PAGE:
Ryan Blackledge and his family are among the people benefitting from those investments in Yakima. Blackledge had lived with his parents off and on since he graduated from high school in the late 2000s. Eventually that unstable housing situation included a family – his wife Alex and four daughters ranging in age from 8 months to 11 years.
The Blackledge family hangs out in the girls’ room at Neighborhood Apartments. Blackledge and his family twice tried to live on their own in the Tri-Cities, but could never secure a rental as the family’s primary income came from making deliveries via an online app, and those jobs couldn’t provide the verification needed by landlords and rental agencies to secure a place. (Amanda Snyder/Crosscut)
Blackledge and his family attempted to live on their own in the Tri-Cities twice but couldn’t afford to rent because the family’s primary income came from making deliveries via an online app, which couldn’t provide the verification needed by landlords and rental agencies. As a result, Blackledge spent thousands of dollars a month on hotel rooms and then returned to his parents’ home.
He’s grateful for his parents’ generosity – and they never threatened to kick the family out – but it became clear that having seven people in that space was taking its toll. Blackledge's wife was pregnant with their fourth child. Tensions were high between Blackledge and his father. Blackledge’s depression ramped up, and he had suicidal thoughts.
They ended up at the Union Gospel Mission family shelter in December. But they weren’t there for long: In April, he and his family moved into the Neighborhood Apartments in Yakima.
“I needed space to address my issues,” he said. “I needed to be out on my own.”
Blackledge said he’s regularly been able to see a therapist “he loves.” He’s also grateful that he and his family have a place. And he’s also been able to savor moments such as seeing one of his daughters make a new friend at school.
They’re thinking about the future now. “My dream is to buy my own home,” he said, “Or at least move to a bigger place.”
Since 1986, the Housing Trust Fund has put more than $1 billion in state tax dollars into building or preserving more than 50,000 affordable housing units statewide, according to the Department of Commerce. The capital budget for the next biennium includes a boost in state dollars for the fund.
While nonprofits do most of the leg work to address homelessness in Washington, much of the money to pay for this work comes from state tax dollars. But that money is not unlimited, so demand still outstrips supply, and some organizations have to go through the funding application process several times before getting state dollars to build.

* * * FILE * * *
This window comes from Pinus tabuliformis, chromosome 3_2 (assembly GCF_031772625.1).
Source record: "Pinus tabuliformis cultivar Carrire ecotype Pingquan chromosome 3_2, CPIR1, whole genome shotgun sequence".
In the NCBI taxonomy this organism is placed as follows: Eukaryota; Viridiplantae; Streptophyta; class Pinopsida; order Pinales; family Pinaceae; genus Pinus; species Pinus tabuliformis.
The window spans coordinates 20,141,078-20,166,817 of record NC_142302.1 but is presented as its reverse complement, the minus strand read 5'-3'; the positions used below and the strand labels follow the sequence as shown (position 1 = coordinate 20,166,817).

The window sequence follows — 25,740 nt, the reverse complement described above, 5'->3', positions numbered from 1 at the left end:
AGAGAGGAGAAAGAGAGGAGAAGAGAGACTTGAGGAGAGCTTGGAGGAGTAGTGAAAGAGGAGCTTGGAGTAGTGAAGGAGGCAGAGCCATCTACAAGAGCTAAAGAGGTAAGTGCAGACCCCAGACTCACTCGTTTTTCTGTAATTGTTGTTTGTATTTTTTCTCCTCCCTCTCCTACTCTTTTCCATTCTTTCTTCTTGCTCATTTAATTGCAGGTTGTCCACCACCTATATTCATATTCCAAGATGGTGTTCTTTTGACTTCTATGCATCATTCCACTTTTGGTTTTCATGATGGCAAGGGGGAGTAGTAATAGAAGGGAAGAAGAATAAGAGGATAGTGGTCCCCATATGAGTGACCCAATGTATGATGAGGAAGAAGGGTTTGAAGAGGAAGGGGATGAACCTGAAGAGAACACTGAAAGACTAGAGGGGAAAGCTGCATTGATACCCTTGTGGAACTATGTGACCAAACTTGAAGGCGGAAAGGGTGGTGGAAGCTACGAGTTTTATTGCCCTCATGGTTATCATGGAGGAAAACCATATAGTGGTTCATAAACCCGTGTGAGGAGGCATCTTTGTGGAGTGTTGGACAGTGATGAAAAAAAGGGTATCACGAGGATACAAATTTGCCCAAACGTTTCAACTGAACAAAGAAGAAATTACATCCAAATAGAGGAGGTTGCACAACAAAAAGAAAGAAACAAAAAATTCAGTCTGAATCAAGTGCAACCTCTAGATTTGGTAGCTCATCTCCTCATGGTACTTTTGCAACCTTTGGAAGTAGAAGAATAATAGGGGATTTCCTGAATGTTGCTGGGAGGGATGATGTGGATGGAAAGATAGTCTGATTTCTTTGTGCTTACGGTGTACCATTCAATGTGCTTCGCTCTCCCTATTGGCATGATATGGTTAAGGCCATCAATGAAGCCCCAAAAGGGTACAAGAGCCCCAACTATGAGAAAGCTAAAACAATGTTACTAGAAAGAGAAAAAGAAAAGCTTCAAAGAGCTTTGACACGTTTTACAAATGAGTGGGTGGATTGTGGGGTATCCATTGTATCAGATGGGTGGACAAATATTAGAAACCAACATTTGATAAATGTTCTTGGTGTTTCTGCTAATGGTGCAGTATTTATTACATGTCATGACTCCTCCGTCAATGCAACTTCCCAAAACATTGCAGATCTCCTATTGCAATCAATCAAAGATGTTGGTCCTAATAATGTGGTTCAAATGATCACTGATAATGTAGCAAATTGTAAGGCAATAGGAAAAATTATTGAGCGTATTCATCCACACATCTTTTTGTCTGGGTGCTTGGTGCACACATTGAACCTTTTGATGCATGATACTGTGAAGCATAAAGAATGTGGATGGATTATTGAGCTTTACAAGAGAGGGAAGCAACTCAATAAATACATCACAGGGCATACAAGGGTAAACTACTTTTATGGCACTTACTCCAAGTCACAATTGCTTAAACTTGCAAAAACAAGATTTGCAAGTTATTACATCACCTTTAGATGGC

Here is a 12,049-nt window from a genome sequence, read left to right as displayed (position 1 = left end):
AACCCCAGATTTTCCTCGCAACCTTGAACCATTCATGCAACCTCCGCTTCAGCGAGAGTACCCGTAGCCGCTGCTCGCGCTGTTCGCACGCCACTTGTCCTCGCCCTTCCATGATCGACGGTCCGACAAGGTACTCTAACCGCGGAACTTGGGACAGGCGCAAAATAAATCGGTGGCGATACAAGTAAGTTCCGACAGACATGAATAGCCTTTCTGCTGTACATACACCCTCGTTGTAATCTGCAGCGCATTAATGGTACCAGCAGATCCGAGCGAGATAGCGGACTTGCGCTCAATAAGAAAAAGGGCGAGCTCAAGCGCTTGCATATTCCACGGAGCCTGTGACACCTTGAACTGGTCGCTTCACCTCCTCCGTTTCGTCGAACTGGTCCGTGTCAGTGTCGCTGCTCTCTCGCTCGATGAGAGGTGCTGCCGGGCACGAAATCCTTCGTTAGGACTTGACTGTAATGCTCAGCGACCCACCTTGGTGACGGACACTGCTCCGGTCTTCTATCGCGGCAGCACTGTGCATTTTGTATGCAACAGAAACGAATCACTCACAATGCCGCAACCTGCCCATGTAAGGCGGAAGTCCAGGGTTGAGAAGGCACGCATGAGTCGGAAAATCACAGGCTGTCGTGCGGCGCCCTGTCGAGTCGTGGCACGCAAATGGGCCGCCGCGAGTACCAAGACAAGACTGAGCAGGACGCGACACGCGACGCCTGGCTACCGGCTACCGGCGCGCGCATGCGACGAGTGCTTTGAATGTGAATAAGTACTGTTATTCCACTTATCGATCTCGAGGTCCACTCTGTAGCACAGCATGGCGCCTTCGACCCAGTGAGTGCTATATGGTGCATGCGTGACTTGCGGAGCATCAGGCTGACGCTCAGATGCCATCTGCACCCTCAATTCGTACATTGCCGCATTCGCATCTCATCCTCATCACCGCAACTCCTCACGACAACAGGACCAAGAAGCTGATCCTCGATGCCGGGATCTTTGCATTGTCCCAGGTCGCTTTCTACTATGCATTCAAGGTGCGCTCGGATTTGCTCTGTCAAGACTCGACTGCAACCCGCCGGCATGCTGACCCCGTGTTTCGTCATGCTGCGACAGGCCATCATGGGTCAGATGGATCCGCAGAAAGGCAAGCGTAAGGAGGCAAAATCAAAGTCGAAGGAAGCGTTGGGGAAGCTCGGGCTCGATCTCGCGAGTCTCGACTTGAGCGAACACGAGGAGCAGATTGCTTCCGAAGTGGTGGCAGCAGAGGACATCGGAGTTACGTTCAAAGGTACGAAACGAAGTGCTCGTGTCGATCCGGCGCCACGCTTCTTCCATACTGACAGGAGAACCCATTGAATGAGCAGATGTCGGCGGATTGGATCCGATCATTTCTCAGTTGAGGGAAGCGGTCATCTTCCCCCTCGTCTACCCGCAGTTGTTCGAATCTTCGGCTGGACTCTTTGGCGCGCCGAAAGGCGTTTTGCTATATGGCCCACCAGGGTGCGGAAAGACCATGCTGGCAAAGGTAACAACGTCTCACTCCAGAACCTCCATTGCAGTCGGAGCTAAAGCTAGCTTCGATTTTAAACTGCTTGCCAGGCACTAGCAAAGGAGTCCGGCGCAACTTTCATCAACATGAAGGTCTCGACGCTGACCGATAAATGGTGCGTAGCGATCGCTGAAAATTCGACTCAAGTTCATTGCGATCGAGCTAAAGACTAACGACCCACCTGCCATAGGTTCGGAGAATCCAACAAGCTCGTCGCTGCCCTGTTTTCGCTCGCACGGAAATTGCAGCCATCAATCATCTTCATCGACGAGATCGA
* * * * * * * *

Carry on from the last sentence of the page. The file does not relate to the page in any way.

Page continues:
Providers are pushing the city of Yakima or Yakima County to pass a sales tax increase of one tenth of 1% for affordable-housing programs.
While the tax would generate only a few million dollars a year, a housing provider or nonprofit can use that money as leverage when applying for state or federal funds, Miller said. Communities that have adopted the optional sales tax increase have also been successful in securing state dollars for their construction projects.
The Yakima City Council had a 4-2 vote for the tax in 2021, just short of the supermajority required to adopt the tax. Yakima County has yet to consider the tax increase.
“That hampers our efforts a lot,” Miller said. “Other communities are able to provide local leverage to go after state funds. We’ve elected not to do that.”
Yakima City Councilwoman Soneya Lund, who voted for the tax, believes it would be difficult to take another sales tax vote at the City Council, but thinks it could pass as an initiative on the local ballot if local citizens are educated on the impact of the tax.
She’s seen that happen in Vancouver, where “They’ve been building affordable housing of all kinds,” she said.
Still, homeless advocates and nonprofits seeking to develop permanent supportive housing say city and county officials have shown support in other ways.
Helseth, the Justice Housing Yakima director, notes that the city of Yakima secured thousands of dollars in grants that will cover the cost of hooking up water and sewer lines for the Cottage Hill Place development. The city also adjusted regulations, such as lowering the number of required parking spots. “They’re trying to eliminate barriers where they can,” he said.
Likewise, city and county staff and officials said they are willing to pursue different avenues to help permanent supportive housing developments move forward.
Joan Davenport, community development director for the city of Yakima, said the city had spent the last several years looking at ways to streamline the housing development process, including for those building permanent supportive housing. She believes that homelessness is a housing issue and adding more housing is crucial to solving it.
Yakima County Commissioner Kyle Curtis said there are existing local funds generated by the county, such as a 0.1% sales tax designed for mental health services passed in 2019, or federal dollars that could help cover operation costs or be used as leverage for additional state dollars.